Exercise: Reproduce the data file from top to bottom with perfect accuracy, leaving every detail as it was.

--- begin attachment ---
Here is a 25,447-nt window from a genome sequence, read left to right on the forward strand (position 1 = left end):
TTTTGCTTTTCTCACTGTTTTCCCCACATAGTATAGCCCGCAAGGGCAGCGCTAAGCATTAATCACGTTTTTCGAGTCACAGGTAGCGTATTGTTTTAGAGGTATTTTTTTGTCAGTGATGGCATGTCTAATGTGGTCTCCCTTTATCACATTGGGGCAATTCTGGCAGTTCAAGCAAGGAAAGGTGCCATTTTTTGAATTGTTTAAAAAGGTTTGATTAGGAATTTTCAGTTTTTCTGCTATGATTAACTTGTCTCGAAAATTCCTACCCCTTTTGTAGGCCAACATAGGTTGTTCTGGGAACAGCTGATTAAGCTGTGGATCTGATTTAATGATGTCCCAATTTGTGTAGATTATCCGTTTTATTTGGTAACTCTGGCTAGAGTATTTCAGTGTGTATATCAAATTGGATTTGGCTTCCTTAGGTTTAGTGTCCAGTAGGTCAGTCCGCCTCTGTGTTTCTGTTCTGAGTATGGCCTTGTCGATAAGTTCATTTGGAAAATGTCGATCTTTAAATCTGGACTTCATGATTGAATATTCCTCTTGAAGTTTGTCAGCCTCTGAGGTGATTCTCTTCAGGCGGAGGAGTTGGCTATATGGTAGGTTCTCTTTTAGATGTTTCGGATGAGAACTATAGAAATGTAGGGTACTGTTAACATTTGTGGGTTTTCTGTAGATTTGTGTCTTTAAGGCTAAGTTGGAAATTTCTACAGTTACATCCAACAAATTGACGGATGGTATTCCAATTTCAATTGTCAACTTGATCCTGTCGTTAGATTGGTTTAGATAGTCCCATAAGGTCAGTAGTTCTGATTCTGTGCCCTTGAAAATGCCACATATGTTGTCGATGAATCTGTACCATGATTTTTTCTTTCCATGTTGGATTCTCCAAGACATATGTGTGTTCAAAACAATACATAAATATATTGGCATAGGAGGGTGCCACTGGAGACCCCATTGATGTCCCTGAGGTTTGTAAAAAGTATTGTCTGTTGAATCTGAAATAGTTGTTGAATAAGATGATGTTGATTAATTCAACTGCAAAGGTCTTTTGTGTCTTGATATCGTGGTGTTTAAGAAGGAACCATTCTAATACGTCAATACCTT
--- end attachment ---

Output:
Here is a 25,447-nt window from a genome sequence, read left to right on the forward strand (position 1 = left end):
TTTTGCTTTTCTCACTGTTTTCCCCACATAGTATAGCCCGCAAGGGCAGCGCTAAGCATTAATCACGTTTTTCGAGTCACAGGTAGCGTATTGTTTTAGAGGTATTTTTTTGTCAGTGATGGCATGTCTAATGTGGTCTCCCTTTATCACATTGGGGCAATTCTGGCAGTTCAAGCAAGGAAAGGTGCCATTTTTTGAATTGTTTAAAAAGGTTTGATTAGGAATTTTCAGTTTTTCTGCTATGATTAACTTGTCTCGAAAATTCCTACCCCTTTTGTAGGCCAACATAGGTTGTTCTGGGAACAGCTGATTAAGCTGTGGATCTGATTTAATGATGTCCCAATTTGTGTAGATTATCCGTTTTATTTGGTAACTCTGGCTAGAGTATTTCAGTGTGTATATCAAATTGGATTTGGCTTCCTTAGGTTTAGTGTCCAGTAGGTCAGTCCGCCTCTGTGTTTCTGTTCTGAGTATGGCCTTGTCGATAAGTTCATTTGGAAAATGTCGATCTTTAAATCTGGACTTCATGATTGAATATTCCTCTTGAAGTTTGTCAGCCTCTGAGGTGATTCTCTTCAGGCGGAGGAGTTGGCTATATGGTAGGTTCTCTTTTAGATGTTTCGGATGAGAACTATAGAAATGTAGGGTACTGTTAACATTTGTGGGTTTTCTGTAGATTTGTGTCTTTAAGGCTAAGTTGGAAATTTCTACAGTTACATCCAACAAATTGACGGATGGTATTCCAATTTCAATTGTCAACTTGATCCTGTCGTTAGATTGGTTTAGATAGTCCCATAAGGTCAGTAGTTCTGATTCTGTGCCCTTGAAAATGCCACATATGTTGTCGATGAATCTGTACCATGATTTTTTCTTTCCATGTTGGATTCTCCAAGACATATGTGTGTTCAAAACAATACATAAATATATTGGCATAGGAGGGTGCCACTGGAGACCCCATTGATGTCCCTGAGGTTTGTAAAAAGTATTGTCTGTTGAATCTGAAATAGTTGTTGAATAAGATGATGTTGATTAATTCAACTGCAAAGGTCTTTTGTGTCTTGATATCGTGGTGTTTAAGAAGGAACCATTCTAATACGTCAATACCTT